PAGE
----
Today's guest for the WHAT is Randy Ribay, debut author of the contemporary YA novel AN INFINITE NUMBER OF PARALLEL UNIVERSES (Merit Press, October 2015). He's also a book reviewer & blogger for THE HORN BOOK and a high school English teacher. He can be found in Camden, NJ walking his dog-children, gaming, or making lightsaber sound effects with his mouth.
Ideas for our books can come from just about anywhere, and sometimes even we can’t pinpoint exactly how or why. Did you have a specific origin point for your book?
I began with some vague shape of the kind of story I knew I wanted to tell. When I started writing AN INFINITE NUMBER OF PARALLEL UNIVERSES, I was coming off of writing a post-apocalyptic zombie novel (that nobody will ever read!). I like mixing things up, so I knew I wanted to go in the opposite direction and try something realistic. From there, I knew I wanted to tell the story of a nerdy kid. And as I started writing his story and building his world, I became interested in his friends and their stories. That’s how I ended up deciding to ignore every piece of writing advice ever about how to structure a story.
Once the original concept existed, how did you build a plot around it?
I’m a diverse person who has lived a diverse life. Having been starved for literature that reflected my world as a child, I knew I wanted to my characters to convey a variety of experiences. So even though I was writing about a group of nerdy friends (who found each other by playing Dungeons & Dragons), I did not want them all to be the same type of nerd with the same background and the same struggles. So I began by creating my characters, and once I knew them, I gave them each a problem they needed overcome that would be true to their character. And once they each had a problem, I gave the group a problem that they would have to collectively resolve. I wrote to help them solve those problems.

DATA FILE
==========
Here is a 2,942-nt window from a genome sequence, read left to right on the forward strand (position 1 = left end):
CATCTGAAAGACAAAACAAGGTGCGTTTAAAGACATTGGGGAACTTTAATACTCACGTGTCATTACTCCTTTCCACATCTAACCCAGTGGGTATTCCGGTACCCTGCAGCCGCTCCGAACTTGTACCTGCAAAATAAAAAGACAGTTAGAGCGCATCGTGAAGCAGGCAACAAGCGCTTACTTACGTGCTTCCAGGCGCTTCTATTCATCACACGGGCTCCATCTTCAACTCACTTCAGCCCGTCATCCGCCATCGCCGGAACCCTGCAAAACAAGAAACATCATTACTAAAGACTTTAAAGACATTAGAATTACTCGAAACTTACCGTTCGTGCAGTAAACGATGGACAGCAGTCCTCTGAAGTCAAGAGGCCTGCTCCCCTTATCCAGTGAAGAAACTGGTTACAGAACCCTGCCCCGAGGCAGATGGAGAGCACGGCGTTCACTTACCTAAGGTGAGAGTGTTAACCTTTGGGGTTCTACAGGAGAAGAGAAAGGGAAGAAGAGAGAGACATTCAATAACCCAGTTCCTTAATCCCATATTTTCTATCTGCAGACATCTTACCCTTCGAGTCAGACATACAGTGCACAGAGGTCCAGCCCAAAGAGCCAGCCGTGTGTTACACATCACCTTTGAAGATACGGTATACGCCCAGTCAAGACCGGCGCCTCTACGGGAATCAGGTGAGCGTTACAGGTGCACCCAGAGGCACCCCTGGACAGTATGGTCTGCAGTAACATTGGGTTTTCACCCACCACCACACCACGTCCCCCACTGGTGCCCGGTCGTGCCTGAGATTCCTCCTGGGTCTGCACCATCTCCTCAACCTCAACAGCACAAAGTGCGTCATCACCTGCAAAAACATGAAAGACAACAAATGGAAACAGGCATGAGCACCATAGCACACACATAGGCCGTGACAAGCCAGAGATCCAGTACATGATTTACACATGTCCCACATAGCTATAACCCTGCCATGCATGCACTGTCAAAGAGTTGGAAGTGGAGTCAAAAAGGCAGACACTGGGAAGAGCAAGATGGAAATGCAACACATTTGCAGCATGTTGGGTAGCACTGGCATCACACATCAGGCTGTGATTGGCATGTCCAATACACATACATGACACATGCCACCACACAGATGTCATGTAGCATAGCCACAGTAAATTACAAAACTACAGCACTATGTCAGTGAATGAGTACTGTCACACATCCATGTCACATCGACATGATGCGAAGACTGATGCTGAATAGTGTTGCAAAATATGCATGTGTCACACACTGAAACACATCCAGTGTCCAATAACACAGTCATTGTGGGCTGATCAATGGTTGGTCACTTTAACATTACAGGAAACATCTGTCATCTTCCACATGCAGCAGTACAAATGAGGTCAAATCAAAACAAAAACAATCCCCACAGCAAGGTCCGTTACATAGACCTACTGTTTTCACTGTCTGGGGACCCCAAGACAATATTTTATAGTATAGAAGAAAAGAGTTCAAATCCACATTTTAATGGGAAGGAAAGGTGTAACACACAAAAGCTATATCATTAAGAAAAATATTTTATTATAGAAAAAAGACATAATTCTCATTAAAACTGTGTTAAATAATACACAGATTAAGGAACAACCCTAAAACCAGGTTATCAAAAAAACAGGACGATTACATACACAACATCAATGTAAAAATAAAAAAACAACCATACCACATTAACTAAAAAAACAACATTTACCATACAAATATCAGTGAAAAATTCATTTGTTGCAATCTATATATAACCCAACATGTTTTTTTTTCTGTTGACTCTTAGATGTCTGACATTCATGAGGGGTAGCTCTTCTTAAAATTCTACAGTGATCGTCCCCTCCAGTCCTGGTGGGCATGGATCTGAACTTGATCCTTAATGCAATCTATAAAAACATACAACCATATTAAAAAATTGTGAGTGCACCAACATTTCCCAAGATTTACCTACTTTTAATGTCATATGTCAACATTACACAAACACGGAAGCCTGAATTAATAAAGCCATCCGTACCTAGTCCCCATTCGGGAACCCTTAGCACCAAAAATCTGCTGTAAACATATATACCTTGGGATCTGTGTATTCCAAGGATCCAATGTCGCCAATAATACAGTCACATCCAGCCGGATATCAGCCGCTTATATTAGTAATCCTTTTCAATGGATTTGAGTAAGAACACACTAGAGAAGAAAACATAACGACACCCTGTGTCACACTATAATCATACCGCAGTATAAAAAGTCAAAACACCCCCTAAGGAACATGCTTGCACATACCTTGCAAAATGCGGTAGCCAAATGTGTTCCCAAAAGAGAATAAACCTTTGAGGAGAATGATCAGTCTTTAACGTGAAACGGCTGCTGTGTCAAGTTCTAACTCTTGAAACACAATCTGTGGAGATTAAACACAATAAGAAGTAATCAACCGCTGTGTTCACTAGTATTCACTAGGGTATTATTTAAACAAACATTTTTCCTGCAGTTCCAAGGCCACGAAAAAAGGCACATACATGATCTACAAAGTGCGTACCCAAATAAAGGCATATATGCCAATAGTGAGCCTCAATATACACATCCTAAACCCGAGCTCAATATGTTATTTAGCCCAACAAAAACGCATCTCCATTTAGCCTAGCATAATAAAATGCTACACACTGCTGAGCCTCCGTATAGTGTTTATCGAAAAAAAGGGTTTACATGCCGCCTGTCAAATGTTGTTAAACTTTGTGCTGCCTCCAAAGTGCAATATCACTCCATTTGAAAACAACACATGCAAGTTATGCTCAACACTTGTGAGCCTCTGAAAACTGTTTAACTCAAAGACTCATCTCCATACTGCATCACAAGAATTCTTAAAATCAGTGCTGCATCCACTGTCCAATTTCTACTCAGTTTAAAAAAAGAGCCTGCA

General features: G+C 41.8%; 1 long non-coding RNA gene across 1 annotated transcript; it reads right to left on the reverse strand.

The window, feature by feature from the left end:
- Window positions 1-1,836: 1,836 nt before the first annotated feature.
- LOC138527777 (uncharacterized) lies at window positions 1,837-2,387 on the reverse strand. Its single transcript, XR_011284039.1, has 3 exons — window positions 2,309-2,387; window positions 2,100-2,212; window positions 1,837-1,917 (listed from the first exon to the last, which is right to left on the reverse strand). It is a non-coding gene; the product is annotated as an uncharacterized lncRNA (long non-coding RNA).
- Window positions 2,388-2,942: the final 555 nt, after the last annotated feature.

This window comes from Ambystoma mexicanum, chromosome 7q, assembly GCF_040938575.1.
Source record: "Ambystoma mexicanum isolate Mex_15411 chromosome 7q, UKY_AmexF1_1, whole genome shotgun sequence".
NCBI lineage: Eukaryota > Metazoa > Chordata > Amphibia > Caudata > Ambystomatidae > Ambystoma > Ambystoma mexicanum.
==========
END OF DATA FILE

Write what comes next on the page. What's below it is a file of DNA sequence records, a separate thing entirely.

Have you ever had the plot firmly in place, only to find it changing as the story moved from your mind to paper?
My plot(s) kept changing right up to the final draft. Given the unique structure of my story (four parallel storylines that eventually converge), I constantly struggled with making sure that the individual plots intertwined sufficiently to necessitate that they be told jointly. On top of that, I had to ensure that the larger arc would help resolves the individual arcs. This, or course, made revision a…challenge. Every time I altered a plot point in one section, I had to then go and change every other section. Good times.
Do story ideas come to you often, or is fresh material hard to come by?
It took me a long time to start writing because I always felt like the first thing I wrote had to be a complete masterpiece. However, once I finally realized that that was bullshit (can I curse here?), I was actually able to write. Since then I’ve been able to find new ideas all around me. A lot of the times I’ll begin with an image—usually something I see in my daily life—and simply wonder about the story behind the image.
How do you choose which story to write next, if you’ve got more than one percolating?
In between novels, I’ll do a stint of short stories. And I’ll basically keep writing short stories until something sticks, until I get to that point where I can’t stop thinking about one of the stories and its characters. So even though I always have a few bouncing around my head, it’s the one I’m most curious about that I’ll expand simply because I feel like there’s more story that I want to uncover.
Given the choice of losing your feet or your hands, what goes?
Feet, hands down (see what I did there?). My hands help me write, type, make omelets, play video games, pet puppies, build sandcastles, etc. My feet get me from point A to point B. Sometimes they kick things. I feel like they could be replaced with wheels or robot spider legs or a jet pack, and things would work out. Maybe I could even get stilts and finally be taller than Mindy McGinnis.